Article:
Agustín Carstens, the scariest monetary overlord you’ve never heard of
About a year and a half after Carstens laid the power elite’s cards on the table, Joe Biden signed Executive Order 14067 — bringing Carstens’ dystopian vision a huge step closer to reality.
Before we move on, another objection: If CBDCs posed a threat to the banks, wouldn’t the banks put a stop to it?
“For the last few days,” a reader writes, “Jim Rickards has noted that with CDBCs, we would no longer need the banks to process credit card payments — it would all be handled through the government.
“With the banking lobby so strong, wouldn’t the banks lobby against such a change? Or is there another way for the banks to keep this revenue stream or find another revenue stream with the government’s help?”
Jim’s reply: “You are correct that the banks will lobby to preserve their role in the financial system. It is also correct that while the Fed regulates banks, the banks are the legal owners of the Federal Reserve System regional banks.
“While the banks will preserve a role for themselves in the payment system, it will not necessarily be as extensive or as profitable as today. Current credit card payment acquisition and settlement fees are about 2.50% of gross charges. These are divided among the merchant acquirer, VISA/Mastercard and the issuing banks.
“In the future of CBDCs, that fee may be as low as 0.50% or even lower. There will be some disintermediation and reduced revenues from payment settlement and clearance. But that is not a big part of credit card revenue in any case. Most of the money is made by charging 20% or 25% interest on unpaid balances. Those will still exist in a CBDC world because the Fed will not act as a lender or take that kind of credit risk.
“So even if payments are made in CBDCs through Fed accounts, the banks still have a large role to play as credit providers. That’s where the money is.”
We’ll add our own thought to Jim’s: Never underestimate the capacity for American crony capitalism to take a bad idea and make it even worse.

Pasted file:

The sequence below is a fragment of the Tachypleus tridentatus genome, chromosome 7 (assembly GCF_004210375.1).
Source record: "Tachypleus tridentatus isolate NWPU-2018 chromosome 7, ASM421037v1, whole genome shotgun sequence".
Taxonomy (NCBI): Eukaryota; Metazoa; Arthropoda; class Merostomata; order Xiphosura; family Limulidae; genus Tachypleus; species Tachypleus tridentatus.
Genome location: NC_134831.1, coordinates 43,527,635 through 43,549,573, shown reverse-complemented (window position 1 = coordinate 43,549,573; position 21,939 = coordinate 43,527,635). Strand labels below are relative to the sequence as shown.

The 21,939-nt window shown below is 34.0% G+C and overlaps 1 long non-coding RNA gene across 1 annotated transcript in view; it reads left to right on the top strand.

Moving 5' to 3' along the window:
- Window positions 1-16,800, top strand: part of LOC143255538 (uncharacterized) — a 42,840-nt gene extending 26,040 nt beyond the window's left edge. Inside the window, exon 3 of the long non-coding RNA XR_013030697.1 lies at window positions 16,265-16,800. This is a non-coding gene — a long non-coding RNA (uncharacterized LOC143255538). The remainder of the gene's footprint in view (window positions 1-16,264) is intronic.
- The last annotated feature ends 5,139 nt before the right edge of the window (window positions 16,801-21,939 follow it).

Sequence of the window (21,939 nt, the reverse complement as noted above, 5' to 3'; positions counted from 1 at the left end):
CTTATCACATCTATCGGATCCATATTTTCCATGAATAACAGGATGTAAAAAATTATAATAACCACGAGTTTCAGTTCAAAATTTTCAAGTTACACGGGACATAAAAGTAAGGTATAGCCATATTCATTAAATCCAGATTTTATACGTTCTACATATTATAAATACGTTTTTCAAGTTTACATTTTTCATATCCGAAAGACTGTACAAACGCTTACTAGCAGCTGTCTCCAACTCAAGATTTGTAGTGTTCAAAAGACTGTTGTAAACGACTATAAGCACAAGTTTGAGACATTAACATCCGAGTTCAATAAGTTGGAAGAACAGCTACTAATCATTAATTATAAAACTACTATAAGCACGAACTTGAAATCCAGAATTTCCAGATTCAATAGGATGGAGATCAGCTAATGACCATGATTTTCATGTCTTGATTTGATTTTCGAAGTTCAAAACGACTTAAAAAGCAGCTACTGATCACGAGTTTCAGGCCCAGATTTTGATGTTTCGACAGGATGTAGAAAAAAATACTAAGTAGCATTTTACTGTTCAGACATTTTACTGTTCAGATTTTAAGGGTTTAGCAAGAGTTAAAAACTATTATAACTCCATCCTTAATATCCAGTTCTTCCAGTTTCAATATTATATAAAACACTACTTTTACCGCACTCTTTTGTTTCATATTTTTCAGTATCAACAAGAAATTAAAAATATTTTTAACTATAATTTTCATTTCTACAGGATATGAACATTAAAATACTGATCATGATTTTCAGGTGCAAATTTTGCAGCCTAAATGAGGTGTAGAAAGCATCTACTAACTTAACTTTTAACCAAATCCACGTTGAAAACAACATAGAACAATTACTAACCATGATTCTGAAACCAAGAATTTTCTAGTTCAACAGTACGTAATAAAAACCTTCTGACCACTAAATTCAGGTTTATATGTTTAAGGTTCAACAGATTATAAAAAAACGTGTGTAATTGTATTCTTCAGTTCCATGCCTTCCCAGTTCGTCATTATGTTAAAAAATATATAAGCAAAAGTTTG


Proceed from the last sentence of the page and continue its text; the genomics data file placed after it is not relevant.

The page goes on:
In other words, it’s entirely conceivable the U.S. version of a CBDC would be constructed in a way that resembles our health care system. It would have all the top-down government control you see in other countries — but with added layers of administrative bloat and stupendously higher costs, all to benefit a parasitic cartel. It’s the American way!
If you hate what’s happened to the health care system, wait till these guys get their hands on your money once and for all. Seriously, if you haven’t examined Jim’s warning closely, please do so before it’s too late.
To the markets — where for once good news is not bad news.
The wonks at the Bureau of Labor Statistics regaled us this morning with the June jobs report. They conjured 372,000 new jobs for the month — a figure higher than even the most optimistic guess among dozens of economists polled by Econoday.
With that, the country is now only 524,000 jobs shy of the February 2020 pre-pandemic level — as you see on the red line of the big chart from Calculated Risk depicting the job losses and recoveries from every recession since World War II.
The official unemployment rate held steady at 3.6%.
Hard to say the job market is slowing down — which means the Federal Reserve is likely to continue tapping the monetary brake pedal. This morning, traders in the market for fed funds futures are pricing in a 95% probability the Fed will raise short-term interest rates by another three-quarters percentage point at the end of this month.
For much of this year, hotter-than-expected job numbers have given Wall Street the willies: Higher interest rates translate to less EZ money flowing Wall Street’s way.
But today is an exception and the stock market is not freaking out.